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Jim Jupp on Caravan – The Land of Grey and Pink

One of the more consistent labels that’s popped up around RSTB over the years has been UK house Ghost Box. The label’s approach to gorgeously layered psychedelic electronic combined with a design sense driven by the legendary Julian House makes each new entry an essential piece of a larger puzzle. The label is headed by Jim Jupp, but he’s not only the driving force behind the label, he’s also one of their stable of artists. Combining a whimsical nostalgia with deep synth atmospherics, he crops up in the guise of The Belbury Poly and The Belbury Circle. Jim’s definitely the kind of deep shelf record listener that the Hidden Gems series was made for, so I couldn’t resist asking for a pick when the latest Belbury Poly album came ‘round this year. He’s landed on a key Canterbury prog classic from Caravan — the expansive The Land of Grey and Pink. Check out how this album came into his life and the impact it’s made.

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Larry Schemel on Opal – Happy Nightmare Baby

L.A. musician Larry Schemel’s almost over qualified for the Hidden Gems column, having created a few of them himself. The guitarist has held down time in ‘90s underground faves Kill Sybil/Sybil and Midnight Movies, contributed to The Flesh Eaters repertoire and has been anchoring Death Valley Girls for the last few years. Larry certainly seems like a source of some deep shelf picks for this column so I reached out to see what he might recommend. He picked a favorite that I share as well, opting for the sole LP proper from Opal. Hear how this pre-Mazzy Star nugget came into his life and the impact it has had on him over the years.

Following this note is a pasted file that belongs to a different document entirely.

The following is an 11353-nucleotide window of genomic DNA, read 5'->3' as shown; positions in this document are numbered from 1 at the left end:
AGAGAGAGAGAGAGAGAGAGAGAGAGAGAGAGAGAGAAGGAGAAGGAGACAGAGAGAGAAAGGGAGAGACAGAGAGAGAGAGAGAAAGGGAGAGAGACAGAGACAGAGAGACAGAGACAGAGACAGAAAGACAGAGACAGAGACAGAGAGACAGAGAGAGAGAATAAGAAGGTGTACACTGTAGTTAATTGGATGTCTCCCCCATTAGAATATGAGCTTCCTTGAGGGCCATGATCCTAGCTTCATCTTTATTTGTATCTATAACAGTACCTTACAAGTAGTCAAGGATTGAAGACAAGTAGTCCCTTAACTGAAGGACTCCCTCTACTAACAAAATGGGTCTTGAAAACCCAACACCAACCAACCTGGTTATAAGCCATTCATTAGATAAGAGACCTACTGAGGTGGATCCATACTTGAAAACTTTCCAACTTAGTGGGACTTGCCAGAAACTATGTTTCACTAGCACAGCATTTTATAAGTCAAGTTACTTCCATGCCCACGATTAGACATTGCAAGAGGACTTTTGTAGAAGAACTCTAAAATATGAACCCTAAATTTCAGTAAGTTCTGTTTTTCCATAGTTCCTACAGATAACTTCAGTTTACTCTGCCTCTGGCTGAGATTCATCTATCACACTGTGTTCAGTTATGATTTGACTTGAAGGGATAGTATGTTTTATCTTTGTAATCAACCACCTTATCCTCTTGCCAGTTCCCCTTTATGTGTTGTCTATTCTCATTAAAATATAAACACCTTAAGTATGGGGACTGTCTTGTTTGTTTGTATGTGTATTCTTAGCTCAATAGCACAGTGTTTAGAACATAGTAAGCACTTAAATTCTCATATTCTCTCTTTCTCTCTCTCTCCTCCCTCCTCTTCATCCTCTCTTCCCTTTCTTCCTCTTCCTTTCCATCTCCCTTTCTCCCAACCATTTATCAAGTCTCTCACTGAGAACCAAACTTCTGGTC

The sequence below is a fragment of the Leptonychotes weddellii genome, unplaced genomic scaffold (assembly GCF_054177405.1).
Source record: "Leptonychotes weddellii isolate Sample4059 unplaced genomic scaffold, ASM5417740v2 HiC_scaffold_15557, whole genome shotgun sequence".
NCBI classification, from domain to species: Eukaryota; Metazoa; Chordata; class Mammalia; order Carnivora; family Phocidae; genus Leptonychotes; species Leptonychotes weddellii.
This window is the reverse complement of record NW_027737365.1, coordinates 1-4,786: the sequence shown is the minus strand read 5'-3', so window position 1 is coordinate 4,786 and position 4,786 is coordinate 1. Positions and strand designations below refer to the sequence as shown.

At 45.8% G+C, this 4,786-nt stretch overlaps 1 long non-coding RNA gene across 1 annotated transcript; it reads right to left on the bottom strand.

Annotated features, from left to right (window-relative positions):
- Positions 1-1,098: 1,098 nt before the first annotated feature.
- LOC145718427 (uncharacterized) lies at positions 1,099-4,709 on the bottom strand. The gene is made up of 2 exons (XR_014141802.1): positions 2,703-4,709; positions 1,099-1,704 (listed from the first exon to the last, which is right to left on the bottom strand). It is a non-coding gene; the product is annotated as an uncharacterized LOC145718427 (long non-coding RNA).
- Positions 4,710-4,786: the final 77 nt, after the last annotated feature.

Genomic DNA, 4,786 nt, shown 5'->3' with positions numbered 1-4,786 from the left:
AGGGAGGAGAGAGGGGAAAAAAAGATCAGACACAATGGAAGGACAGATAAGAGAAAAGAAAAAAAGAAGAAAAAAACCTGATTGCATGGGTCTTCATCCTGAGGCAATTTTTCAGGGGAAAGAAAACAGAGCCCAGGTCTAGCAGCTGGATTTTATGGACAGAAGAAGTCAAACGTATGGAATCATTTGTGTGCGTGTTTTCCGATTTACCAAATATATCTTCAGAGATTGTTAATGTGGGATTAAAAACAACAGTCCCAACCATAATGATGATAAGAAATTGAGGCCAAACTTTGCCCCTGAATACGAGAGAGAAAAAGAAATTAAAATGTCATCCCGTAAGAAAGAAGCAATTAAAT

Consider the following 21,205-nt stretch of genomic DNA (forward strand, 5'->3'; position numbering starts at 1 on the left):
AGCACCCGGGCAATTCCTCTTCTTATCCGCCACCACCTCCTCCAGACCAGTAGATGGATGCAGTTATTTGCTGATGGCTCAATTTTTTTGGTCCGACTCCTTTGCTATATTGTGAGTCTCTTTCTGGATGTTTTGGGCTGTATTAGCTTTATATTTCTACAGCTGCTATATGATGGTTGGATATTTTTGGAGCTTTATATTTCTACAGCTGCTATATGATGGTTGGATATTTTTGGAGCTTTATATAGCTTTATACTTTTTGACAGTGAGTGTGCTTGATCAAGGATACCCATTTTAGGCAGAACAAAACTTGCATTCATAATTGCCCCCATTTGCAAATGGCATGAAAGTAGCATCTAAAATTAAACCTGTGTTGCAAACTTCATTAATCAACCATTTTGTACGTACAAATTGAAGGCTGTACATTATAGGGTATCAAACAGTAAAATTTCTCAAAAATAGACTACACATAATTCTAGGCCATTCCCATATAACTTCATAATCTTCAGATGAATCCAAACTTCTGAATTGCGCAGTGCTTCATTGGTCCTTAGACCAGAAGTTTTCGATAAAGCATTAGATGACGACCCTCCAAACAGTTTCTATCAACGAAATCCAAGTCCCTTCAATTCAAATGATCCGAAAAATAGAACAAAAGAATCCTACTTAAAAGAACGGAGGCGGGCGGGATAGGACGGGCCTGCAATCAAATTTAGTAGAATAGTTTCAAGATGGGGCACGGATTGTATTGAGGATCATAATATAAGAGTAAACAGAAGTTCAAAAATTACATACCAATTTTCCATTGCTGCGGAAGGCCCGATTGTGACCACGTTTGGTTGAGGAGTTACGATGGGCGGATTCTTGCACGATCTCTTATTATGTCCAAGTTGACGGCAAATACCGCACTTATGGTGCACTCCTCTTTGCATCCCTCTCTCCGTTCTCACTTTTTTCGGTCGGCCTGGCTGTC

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Dylan Sizemore on Bruce Haack – The Electric Lucifer

I’ve had the new Frankie and the Witch Fingers on the deck for a while now and it only gets better and deeper with each spin. The record is an interconnected odyssey of psychedelic excess that lifts the listener from this temporal plane and into a parallel dimension of glowing psychosis and psilocybin-induced evolution. The colors in the mind match the visual barrage of Will Sweeney’s saturated cover art and the band has never sounded hungry to cross the time-space rift than now. I snagged Witch Fingers’ driving force Dylan Sizemore to dig deep for a pick in the Hidden Gems series and he obliged with a psychedelic odyssey of his own. Check out Dylan’s take on Bruce Haack’s electronic epic The Electric Lucifer below.